ATLANTA — The Atlanta home where Dr. Martin Luther King Jr. and his family lived during much of the 1960s is a place few in Atlanta know about -- but could become part of the King historic site on Auburn Avenue if the National Park Service decides to expand.
While the house at 234 Sunset Ave. NW is very modest and low-key, in Atlanta, there are arguably few places with a more compelling history. It’s where Dr. King lived for the four years prior to his death in 1968.
Fulton County records still show the owner is the late Coretta Scott King, Dr. King’s widow. She died in 2006.
The four-bedroom brick home is on what’s normally a quiet street – until the tour bus pulls up and two dozen visitors exit, as they did during a rain shower Saturday.
"A green sofa from the house in 1968 is still there, with a plastic cover over it," Tom Houck told the tour group Saturday. The interior of the house is closed to the public.
MLK Jr.'s former home could become part of historic site
As a young man, Houck worked for King’s family and now leads tour groups to civil rights landmarks in Atlanta. Some internet sites now list the house as a civil rights must-see.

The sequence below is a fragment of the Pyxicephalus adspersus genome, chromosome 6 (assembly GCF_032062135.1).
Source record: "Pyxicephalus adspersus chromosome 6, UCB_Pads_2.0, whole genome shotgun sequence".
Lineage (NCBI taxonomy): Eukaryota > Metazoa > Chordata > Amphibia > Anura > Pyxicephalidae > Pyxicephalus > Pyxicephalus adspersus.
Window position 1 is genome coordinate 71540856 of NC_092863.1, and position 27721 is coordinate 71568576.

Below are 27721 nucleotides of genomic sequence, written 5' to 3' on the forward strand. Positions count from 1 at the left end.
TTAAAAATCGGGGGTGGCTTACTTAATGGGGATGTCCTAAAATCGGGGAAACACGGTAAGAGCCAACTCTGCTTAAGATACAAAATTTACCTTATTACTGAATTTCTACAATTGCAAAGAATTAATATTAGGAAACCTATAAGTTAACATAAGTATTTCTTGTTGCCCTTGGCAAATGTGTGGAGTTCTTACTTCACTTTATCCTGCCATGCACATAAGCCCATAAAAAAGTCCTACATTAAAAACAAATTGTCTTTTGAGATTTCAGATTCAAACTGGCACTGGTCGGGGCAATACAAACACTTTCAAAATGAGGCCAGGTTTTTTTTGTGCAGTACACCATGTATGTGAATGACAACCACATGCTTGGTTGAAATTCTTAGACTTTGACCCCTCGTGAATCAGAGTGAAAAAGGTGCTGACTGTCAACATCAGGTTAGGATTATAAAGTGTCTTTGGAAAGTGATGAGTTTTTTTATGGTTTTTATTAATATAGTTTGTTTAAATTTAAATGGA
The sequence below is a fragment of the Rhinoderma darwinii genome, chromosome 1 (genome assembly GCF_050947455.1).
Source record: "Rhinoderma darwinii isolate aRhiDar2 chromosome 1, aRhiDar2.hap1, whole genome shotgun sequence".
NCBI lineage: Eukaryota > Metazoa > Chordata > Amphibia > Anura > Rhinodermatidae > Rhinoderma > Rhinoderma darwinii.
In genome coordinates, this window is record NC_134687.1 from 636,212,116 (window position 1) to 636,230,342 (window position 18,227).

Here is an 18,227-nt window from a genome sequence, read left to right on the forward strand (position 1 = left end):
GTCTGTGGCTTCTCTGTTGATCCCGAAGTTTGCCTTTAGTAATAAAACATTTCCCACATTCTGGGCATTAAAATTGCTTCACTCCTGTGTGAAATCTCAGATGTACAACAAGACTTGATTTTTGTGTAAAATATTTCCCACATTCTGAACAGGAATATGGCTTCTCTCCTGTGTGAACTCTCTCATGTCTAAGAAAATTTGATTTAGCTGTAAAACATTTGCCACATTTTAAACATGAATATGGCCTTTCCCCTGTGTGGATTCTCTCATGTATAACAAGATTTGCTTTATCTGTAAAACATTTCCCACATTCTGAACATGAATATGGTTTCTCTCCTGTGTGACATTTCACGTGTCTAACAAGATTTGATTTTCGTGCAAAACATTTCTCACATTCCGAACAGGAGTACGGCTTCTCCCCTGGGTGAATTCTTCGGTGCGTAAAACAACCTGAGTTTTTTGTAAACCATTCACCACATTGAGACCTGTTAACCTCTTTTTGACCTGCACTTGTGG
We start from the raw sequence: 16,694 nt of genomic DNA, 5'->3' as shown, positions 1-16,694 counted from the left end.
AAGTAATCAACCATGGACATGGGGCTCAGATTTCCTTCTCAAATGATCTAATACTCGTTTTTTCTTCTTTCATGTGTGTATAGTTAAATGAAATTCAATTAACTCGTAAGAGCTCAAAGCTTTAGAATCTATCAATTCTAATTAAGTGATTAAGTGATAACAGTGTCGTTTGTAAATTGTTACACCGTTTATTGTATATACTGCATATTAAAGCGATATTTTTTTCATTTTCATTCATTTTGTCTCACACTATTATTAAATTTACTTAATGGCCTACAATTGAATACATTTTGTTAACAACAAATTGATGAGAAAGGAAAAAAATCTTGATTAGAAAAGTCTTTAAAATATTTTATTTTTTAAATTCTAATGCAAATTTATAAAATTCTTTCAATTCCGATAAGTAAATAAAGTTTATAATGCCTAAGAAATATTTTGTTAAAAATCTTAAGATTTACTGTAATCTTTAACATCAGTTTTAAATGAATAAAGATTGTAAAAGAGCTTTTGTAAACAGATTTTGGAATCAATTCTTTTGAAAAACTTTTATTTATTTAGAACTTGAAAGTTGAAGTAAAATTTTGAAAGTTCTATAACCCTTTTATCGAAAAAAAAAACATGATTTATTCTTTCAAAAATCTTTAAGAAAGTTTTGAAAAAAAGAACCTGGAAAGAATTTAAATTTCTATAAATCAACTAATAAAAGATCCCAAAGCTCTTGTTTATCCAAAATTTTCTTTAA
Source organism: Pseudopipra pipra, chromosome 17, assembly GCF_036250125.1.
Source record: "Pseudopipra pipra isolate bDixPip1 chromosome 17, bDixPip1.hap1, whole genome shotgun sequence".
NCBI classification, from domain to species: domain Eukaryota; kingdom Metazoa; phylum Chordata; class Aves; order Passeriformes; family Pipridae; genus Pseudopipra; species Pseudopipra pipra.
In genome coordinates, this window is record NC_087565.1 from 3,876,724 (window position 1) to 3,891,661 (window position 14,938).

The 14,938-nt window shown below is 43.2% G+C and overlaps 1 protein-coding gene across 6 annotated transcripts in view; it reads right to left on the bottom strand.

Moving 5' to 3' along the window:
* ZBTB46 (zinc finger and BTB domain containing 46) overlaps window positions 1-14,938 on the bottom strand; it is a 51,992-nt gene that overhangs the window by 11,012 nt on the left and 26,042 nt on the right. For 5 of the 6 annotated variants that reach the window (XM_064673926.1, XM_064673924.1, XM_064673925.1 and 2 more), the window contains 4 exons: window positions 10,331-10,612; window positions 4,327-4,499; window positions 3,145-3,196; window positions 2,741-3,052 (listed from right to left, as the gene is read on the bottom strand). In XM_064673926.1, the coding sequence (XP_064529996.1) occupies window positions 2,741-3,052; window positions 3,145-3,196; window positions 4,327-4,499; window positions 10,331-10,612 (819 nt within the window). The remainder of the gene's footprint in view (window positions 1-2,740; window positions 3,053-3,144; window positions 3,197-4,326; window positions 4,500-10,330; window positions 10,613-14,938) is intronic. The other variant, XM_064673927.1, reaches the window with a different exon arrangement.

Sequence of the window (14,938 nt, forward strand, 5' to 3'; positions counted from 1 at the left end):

Yet even to many longtime Atlanta residents, the house is an obscure piece of civil rights history.
The National Park Service runs the King historic site three miles away. Houck expects the Park Service to acquire this property, too -- sooner rather than later.
"If and when the Park Service takes over," Houck said, "they’ll have a tremendous amount of people coming over here. I don’t know how the neighbors will feel about it. But I’m sure they will be plentiful.
One of those neighbors is Atlanta city councilman Michael Julian Bond, who grew up two doors down from the King home.
"I think this house is worthy of preservation for future Americans to come by and see actually how Dr. Martin Luther King actually lived, where his children played, where he got a respite from the world," Bond said.
As a child, Bond said that he used to play in the Kings' back yard and Mrs. King frequently served him lemonade.
Houck says Dr. King's 1966 Chevy Impala is still parked in a garage in the house.
"Especially if they restore the house with the piano there that Dr. King used to play….this could rival the birth house (now run by the Park Service on Auburn Ave.) as an important place. Because it was his last residence," Houck said.
11Alive sought input all weekend from the King family and the National Park Service. They haven't responded. A security guard inside the home on Sunset Ave. said his security company was contracted by the Park Service. Bond says the Park Service does maintenance of the grounds.